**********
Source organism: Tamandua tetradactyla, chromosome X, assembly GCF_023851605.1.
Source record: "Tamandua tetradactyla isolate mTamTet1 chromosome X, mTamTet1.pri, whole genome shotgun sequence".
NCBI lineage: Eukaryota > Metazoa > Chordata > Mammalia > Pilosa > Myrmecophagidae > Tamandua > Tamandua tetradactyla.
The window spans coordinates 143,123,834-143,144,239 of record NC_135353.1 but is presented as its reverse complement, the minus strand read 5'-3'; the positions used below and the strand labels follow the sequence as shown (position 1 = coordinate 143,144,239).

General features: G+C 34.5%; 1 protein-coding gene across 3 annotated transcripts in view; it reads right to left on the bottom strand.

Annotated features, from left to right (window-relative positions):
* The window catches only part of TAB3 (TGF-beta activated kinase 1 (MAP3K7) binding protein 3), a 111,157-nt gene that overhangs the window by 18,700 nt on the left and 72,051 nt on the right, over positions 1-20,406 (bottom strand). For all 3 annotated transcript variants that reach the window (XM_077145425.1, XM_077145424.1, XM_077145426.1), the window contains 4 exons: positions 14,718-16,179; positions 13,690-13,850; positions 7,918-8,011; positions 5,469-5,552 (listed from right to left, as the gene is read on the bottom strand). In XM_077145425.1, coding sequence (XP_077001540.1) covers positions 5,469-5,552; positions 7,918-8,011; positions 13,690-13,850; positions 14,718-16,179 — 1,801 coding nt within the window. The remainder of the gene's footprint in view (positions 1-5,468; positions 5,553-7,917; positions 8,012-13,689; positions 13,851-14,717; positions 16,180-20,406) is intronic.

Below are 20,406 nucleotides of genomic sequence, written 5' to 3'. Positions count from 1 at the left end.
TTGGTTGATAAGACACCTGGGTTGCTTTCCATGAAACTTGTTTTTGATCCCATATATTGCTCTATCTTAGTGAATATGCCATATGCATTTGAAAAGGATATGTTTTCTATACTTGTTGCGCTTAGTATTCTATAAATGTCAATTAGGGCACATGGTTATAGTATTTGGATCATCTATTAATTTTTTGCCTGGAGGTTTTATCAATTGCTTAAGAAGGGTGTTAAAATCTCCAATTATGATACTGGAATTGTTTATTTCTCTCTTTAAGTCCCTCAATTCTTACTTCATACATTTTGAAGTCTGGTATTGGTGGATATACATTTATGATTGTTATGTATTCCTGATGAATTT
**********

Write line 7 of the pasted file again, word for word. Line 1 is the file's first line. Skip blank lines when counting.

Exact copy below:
* The window catches only part of TAB3 (TGF-beta activated kinase 1 (MAP3K7) binding protein 3), a 111,157-nt gene that overhangs the window by 18,700 nt on the left and 72,051 nt on the right, over positions 1-20,406 (bottom strand). For all 3 annotated transcript variants that reach the window (XM_077145425.1, XM_077145424.1, XM_077145426.1), the window contains 4 exons: positions 14,718-16,179; positions 13,690-13,850; positions 7,918-8,011; positions 5,469-5,552 (listed from right to left, as the gene is read on the bottom strand). In XM_077145425.1, coding sequence (XP_077001540.1) covers positions 5,469-5,552; positions 7,918-8,011; positions 13,690-13,850; positions 14,718-16,179 — 1,801 coding nt within the window. The remainder of the gene's footprint in view (positions 1-5,468; positions 5,553-7,917; positions 8,012-13,689; positions 13,851-14,717; positions 16,180-20,406) is intronic.